Guns and Gear

Gun Test: Kriss Sphinx SDP Compact

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Switzerland maintains an impeccable reputation for fine machining, particularly with regards to small parts. It is acknowledged worldwide for its knives and watches—and, to a smaller audience, for its firearms. Sphinx pistols are a case in point, and we were fortunate to obtain a sample of the company’s SDP Compact for evaluation. Like its larger brother, the SDP Duty, this pistol is imported into America by Kriss, the company best known for its line of Vector carbines and submachine guns. The Sphinx pistols have been sought after by IPSC competitors and law enforcement agencies for decades, largely because of the hybrid design that makes them suitable for both duty and competition use.

The SDP Compact is a recoil-operated, center-fire semi-automatic pistol chambered in 9 mm Luger. It consists of a steel slide and barrel assembly that is hand-fitted to an aircraft-grade, hard-coat-anodized aluminum frame. Toward the rear of the frame, you will find bilateral decockers, as the SDP uses a double-action/single-action configuration. Just in front of the left-side decocker is a slide stop that can easily be actuated by the right thumb or the left trigger finger. Both of these controls are built with a stepped contour for easy manipulation with minimal risk of snagging. The SDP Compact also makes use of a low-profile hammer to further reduce this hazard.

The SDP Compact uses a double-action/single-action trigger system with a low-profile hammer (inset, l.) to reduce the risk of snagging.

While the SDP is built with a passive firing pin block safety, there is no manual safety other than the security of a measured 13-lb., 8-oz., double-action trigger pull. While this is quite heavy, subsequent shots are significantly easier in single-action mode with the pull weight on our test model measuring 5 lbs., 9 ozs.—light enough for competition, but not so light that it might be considered dangerous for defensive use.

The pistol feeds from a 15-round, double-stack, detachable box magazine that is released by a push button located on the left side of the frame. The pistol’s interchangeable backstrap is a one-piece rubber insert that wraps around both sides of the grip, and extra inserts included with the gun allow the shooter to fine-tune the circumference of the grip to the dimensions of his or her hands. Completing the grip are deeply machined finger grooves with vertical striations cut into the frontstrap. Machined into the SDP Compact’s dustcover is a four-slot Picatinny rail for the attachment of accessories such as flashlights or lasers.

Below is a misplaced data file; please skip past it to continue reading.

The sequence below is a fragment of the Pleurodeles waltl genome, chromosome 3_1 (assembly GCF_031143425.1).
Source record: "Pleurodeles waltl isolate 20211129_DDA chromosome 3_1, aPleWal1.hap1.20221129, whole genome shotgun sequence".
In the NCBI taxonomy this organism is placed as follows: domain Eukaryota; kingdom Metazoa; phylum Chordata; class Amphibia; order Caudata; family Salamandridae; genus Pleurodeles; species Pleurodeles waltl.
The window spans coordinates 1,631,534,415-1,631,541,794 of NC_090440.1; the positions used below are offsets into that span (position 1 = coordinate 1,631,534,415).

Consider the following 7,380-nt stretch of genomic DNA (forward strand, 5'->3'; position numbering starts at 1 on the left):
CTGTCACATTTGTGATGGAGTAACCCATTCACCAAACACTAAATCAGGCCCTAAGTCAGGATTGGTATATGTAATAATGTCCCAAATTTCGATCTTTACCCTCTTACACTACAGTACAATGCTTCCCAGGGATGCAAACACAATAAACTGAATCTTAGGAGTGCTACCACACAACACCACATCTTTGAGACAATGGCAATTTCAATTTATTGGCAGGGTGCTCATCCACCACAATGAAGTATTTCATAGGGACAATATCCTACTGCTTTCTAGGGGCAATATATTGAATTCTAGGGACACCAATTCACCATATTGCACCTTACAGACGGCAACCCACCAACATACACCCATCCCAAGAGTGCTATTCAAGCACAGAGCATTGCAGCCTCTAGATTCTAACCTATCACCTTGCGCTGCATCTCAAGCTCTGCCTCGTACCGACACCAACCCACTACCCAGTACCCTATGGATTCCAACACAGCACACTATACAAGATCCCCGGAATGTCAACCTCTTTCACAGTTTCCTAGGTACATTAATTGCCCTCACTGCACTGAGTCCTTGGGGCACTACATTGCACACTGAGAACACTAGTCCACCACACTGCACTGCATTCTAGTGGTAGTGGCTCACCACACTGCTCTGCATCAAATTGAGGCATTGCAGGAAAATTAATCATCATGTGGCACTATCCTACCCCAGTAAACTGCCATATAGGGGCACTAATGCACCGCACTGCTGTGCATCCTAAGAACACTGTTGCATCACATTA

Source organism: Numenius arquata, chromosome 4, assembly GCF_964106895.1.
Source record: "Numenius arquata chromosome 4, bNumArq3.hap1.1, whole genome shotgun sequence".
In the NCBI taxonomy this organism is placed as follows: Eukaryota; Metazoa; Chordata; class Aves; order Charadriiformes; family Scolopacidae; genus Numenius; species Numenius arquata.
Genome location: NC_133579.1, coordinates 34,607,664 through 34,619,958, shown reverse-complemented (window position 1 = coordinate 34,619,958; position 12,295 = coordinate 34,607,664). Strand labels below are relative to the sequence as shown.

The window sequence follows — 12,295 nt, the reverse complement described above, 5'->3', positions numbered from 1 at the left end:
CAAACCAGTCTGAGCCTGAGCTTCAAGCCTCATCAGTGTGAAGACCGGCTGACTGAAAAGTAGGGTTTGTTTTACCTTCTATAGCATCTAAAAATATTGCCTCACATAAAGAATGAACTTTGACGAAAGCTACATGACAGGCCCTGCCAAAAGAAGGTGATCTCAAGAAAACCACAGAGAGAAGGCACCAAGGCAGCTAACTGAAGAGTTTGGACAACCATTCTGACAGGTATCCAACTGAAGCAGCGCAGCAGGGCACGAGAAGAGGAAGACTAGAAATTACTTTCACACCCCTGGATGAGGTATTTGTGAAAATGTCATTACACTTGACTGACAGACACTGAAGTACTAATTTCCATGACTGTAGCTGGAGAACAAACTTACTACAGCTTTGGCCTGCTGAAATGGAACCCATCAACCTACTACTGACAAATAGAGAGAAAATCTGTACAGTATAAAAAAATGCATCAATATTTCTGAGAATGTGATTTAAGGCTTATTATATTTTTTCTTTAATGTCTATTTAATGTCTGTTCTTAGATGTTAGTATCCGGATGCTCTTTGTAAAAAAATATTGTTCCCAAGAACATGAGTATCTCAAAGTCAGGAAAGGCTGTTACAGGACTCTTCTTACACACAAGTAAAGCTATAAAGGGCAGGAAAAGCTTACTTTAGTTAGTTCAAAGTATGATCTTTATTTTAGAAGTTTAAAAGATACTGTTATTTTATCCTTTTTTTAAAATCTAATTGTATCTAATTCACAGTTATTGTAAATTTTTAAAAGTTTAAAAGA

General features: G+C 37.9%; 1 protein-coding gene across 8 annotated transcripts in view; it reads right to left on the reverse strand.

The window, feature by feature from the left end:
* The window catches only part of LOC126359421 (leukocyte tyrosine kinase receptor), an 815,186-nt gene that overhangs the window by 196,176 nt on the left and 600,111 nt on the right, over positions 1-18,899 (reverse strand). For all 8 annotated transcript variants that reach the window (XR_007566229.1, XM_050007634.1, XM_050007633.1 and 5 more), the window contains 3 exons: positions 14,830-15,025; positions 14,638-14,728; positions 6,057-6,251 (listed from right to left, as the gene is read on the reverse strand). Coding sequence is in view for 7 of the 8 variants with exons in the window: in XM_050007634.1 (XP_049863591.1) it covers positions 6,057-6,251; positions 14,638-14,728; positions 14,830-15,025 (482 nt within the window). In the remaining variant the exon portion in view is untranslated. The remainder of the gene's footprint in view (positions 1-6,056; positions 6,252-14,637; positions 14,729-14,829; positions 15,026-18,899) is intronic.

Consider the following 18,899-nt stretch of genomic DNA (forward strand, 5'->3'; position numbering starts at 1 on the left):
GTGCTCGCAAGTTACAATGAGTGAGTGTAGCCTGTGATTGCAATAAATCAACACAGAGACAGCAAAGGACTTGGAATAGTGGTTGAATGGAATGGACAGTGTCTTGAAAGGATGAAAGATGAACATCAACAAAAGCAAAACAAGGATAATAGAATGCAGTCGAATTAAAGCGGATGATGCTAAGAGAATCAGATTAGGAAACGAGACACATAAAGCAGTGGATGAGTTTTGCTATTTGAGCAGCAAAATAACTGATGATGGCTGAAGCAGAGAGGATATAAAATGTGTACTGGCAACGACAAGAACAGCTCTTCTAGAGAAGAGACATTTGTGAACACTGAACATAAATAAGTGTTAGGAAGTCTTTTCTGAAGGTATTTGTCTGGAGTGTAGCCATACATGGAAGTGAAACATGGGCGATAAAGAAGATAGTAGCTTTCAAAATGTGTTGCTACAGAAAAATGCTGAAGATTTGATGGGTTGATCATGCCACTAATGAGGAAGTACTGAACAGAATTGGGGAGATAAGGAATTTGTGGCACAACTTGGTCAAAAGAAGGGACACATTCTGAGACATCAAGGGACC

Two replacement backstraps ship with the pistol.

In a manner similar to the CZ 75 and its imitators, the SDP employs a reversed-rail interface, whereby the slide nests within the frame’s rails rather than overhanging them. This arrangement minimizes slide height, resulting in a naturally low bore axis, but also limits the gripping area on the slide. To help mitigate this issue, sharp cocking serrations were cut into the slide both fore and aft, and we found them to be necessary for sure manipulation of the slide.

The extractor performs double duty as a loaded-chamber indicator, allowing just a sliver of the case to show when the chamber is occupied. At the rear of the slide is a metallic rear sight that is dovetailed into the slide. This makes it drift-adjustable for windage, however, no adjustment is available for elevation. A fixed front sight at the front of the slide features a white dot to aid in low-light target acquisition.

Our range day consisted of accuracy testing with Federal’s Syntech training ammunition, as well as a defensive loading from both Speer and HSM. We achieved 100 percent reliability through our 500-round test and found the design to be quite controllable. Most of us thought that the deeply curved trigger bow greatly aided in navigating the pistol’s heavy double-action pull, but it was still just a little too heavy and gritty for most of the evaluators’ tastes.

However, while the double-action mode left a bit to be desired, single-action was excellent, as it broke cleanly and reset just shy of the halfway point. Double taps and transitions were smooth, and it quickly became evident why many choose to compete with this pistol. While accuracy at 15 yds. was adequate but unexceptional, averaging slightly larger than 3″ groups, we found it quite simple to keep our shots within the “A” zone of a standard IPSC target. The best group of the day belonged to the Speer Gold Dot ammunition, measuring 2.31″; we also saw respectable accuracy with the HSM 115-gr. offering and wouldn’t hesitate to keep a few boxes of that on hand either.

At 32 ozs., the Sphinx SDP Compact may be a bit heavy for IWB carry for some, but it would make a good pistol for OWB concealment, particularly in cold weather under heavy clothing. It also makes a terrific home-defense pistol, where its 7.66″ footprint is relatively easy to secure in a quick-access safe. Overall, for anyone seeking a well-made, good-looking pistol with which to protect the family or compete in practical shooting sports, the Kriss Sphinx SDP Compact deserves a serious look.